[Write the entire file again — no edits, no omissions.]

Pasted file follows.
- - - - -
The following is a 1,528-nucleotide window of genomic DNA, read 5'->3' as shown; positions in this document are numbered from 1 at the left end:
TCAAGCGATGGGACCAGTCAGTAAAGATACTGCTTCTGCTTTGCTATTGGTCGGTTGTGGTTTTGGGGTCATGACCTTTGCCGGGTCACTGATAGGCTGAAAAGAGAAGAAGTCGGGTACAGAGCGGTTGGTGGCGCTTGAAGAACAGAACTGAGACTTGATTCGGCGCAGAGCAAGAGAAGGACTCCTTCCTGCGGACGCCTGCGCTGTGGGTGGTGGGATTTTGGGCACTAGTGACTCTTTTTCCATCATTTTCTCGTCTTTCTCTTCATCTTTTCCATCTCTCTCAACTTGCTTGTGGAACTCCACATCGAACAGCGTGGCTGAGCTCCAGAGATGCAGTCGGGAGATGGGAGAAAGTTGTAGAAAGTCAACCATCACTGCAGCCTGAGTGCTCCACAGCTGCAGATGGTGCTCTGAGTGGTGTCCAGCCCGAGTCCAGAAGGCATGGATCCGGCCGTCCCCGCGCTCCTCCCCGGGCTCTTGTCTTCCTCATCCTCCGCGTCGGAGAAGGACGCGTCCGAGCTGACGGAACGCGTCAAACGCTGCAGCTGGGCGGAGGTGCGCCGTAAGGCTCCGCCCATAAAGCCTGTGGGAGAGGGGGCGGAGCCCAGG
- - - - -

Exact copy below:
The following is a 1,528-nucleotide window of genomic DNA, read 5'->3' as shown; positions in this document are numbered from 1 at the left end:
TCAAGCGATGGGACCAGTCAGTAAAGATACTGCTTCTGCTTTGCTATTGGTCGGTTGTGGTTTTGGGGTCATGACCTTTGCCGGGTCACTGATAGGCTGAAAAGAGAAGAAGTCGGGTACAGAGCGGTTGGTGGCGCTTGAAGAACAGAACTGAGACTTGATTCGGCGCAGAGCAAGAGAAGGACTCCTTCCTGCGGACGCCTGCGCTGTGGGTGGTGGGATTTTGGGCACTAGTGACTCTTTTTCCATCATTTTCTCGTCTTTCTCTTCATCTTTTCCATCTCTCTCAACTTGCTTGTGGAACTCCACATCGAACAGCGTGGCTGAGCTCCAGAGATGCAGTCGGGAGATGGGAGAAAGTTGTAGAAAGTCAACCATCACTGCAGCCTGAGTGCTCCACAGCTGCAGATGGTGCTCTGAGTGGTGTCCAGCCCGAGTCCAGAAGGCATGGATCCGGCCGTCCCCGCGCTCCTCCCCGGGCTCTTGTCTTCCTCATCCTCCGCGTCGGAGAAGGACGCGTCCGAGCTGACGGAACGCGTCAAACGCTGCAGCTGGGCGGAGGTGCGCCGTAAGGCTCCGCCCATAAAGCCTGTGGGAGAGGGGGCGGAGCCCAGG